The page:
Wu De (Martial Code of Conduct)

Wu De is the Chinese martial arts code of appropriate social interaction. Ethics and etiquette is ingrained not only in the culture of China but also pervades throughout the philosophy that holds the society together. There are five points in Wu De: Respect, Humility, Trust, Virtue, and Honor.

Respect (Zun Jing; 尊敬)

The term respect means to acknowledge the feelings and interests of another in a relationship and treating the other at a standard that rules out selfish behavior. Respect is derived not by behavior but by one's attitude. Respect is appreciated as demonstrating a sense of worth or value of a person, a personal quality or ability. In martial arts, respect is the cornerstone of all the teachings of martial arts. In regards to Wu De, respect begins with the individual and manifests outward meaning that those who respect themselves as well as others will, in turn, be respected. Respect must be earned as well as displayed. This is why we bow and why we use titles.

Humility (Qian Xu; 谦逊)

The term humility is the quality or characteristic of a person that is unpretentious and modest. Humility comes with controlling oneís pride and ego. Pride and ego are the killers of good martial arts and good character. When we allow our own pride and ego to infiltrate our rational judgment we start to make decisions based on self-pride and not solid facts. When your ego and pride take over you will become satisfied with yourself and stop thinking deeply. Try daily to display humility in everything you do. Train for yourself and not the title or color around your waist. Keep your cup of tea empty allowing yourself toyourself to always learn.

"The taller the bamboo grows, the lower it bows." - Chinese Proverb

Trust (Xin Yong: 信用)

Who do you trust? Do people trust you? Trust is the belief that a person is of good character and will seek to fulfill promises, policies, ethical codes, and the law. In martial arts, we make a promise to ourselves, the school, and the teacher. When starting a school or job there are underlying trusts that both parties expect to have in place such as safety, compensation, and knowing what is in each otherís best interest. In martial arts it is a breach of trust to ask for more knowledge from the instructor. Excessive questioning suggests that the student knows the material well enough to advance. Advancing is at the discretion of the instructor, not the student.

Understand that sometimes routine instruction is for your own good as it allows you to become proficient at the art. Trust the path you take is the right one. At times instruction may seem to contradict itself. Know that perceived contradiction is one-dimensional. The instruction you receive is designed to help you navigate the correct concepts of the art.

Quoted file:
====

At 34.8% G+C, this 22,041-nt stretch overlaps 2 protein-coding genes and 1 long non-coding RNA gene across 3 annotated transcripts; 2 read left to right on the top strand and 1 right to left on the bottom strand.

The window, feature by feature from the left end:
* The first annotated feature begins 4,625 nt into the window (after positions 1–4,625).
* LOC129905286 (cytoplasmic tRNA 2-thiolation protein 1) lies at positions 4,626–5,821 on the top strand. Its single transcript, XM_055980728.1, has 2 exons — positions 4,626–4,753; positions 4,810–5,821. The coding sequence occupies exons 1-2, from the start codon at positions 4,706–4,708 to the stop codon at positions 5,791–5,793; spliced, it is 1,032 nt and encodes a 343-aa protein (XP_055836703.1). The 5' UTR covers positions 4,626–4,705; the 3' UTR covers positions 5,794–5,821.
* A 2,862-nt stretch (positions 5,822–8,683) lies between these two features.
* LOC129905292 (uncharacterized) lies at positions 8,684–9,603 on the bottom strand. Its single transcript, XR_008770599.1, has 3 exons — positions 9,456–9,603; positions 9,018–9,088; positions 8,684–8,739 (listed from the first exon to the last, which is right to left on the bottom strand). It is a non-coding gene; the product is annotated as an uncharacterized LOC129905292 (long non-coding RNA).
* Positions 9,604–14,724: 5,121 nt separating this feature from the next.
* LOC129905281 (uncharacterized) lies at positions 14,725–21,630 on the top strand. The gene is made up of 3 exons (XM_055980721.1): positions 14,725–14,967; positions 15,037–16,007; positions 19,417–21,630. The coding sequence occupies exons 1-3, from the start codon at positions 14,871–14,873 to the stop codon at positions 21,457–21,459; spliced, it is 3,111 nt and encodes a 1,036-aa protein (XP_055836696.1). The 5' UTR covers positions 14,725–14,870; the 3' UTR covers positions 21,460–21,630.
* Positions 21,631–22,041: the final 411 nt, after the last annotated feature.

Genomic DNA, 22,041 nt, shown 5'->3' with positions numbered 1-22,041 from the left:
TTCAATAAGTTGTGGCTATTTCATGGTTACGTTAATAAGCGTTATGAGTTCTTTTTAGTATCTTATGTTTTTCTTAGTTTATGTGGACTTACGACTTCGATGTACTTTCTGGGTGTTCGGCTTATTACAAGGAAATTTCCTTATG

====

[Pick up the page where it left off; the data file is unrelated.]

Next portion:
Honor (Rong Yu; 榮譽)

Martial art has many strong connections to honor. We honor our art, ourselves, and our ancestors by showing loyalty and having the will to train while simultaneously maintaining wisdom about our training. To give loyalty is to honor the art through belief in the practices and wisdom of the people that have lived and died in perfecting the art so that it could be passed on to future generations. We should honor the people who came before us not because they were all superior but rather as Sir Isaac Newton said: "If I have seen further it is by standing on the shoulders of giants."

Virtue (Dao De; 道德)

The idea of virtue in Chinese thought pertains to the notion of character. Framework for this concept is given through the four classical virtues of; temperance, prudence, courage, and justice.

Temperance is moderation. When we engage in any activity we should approach it with moderation in order to maintain rationality and balance in every facet of our world. Martial arts will enrich our life, not necessarily consume it. One of the goals in martial arts is to take the knowledge and self-discovery from the training hall and apply its principles to daily life.

Prudence is the act of having sound judgment over all oneís affairs in life. In life it is prudent to look at situations that manifest and show wisdom and insight by drawing on facts, knowledge, and experience. It is ideal to be mindful and weigh the outcome of any action.

Courage is the ability to act when confronted by fear. Fear can be physical and mental. The former entails being frightened by the environment, a person, or a thing. The latter concerns mainly a fear of failure. With martial arts one can move through life with courage by accepting its challenges and not being tied down by fear.

The notion of Justice has been debated for over 2500 years. Meridian Gate Kung Fu Center asks that the individual applies justice by reviewing the facts, the research,and then taking the course of action that he/she knows within their heart as correct.

Justice combines all virtues and components of Wu De into one application. To apply Wu De in our everyday life is being just. As martial artists we should hold ourselves to a very high standard of character.

by Lao Shi Yungeberg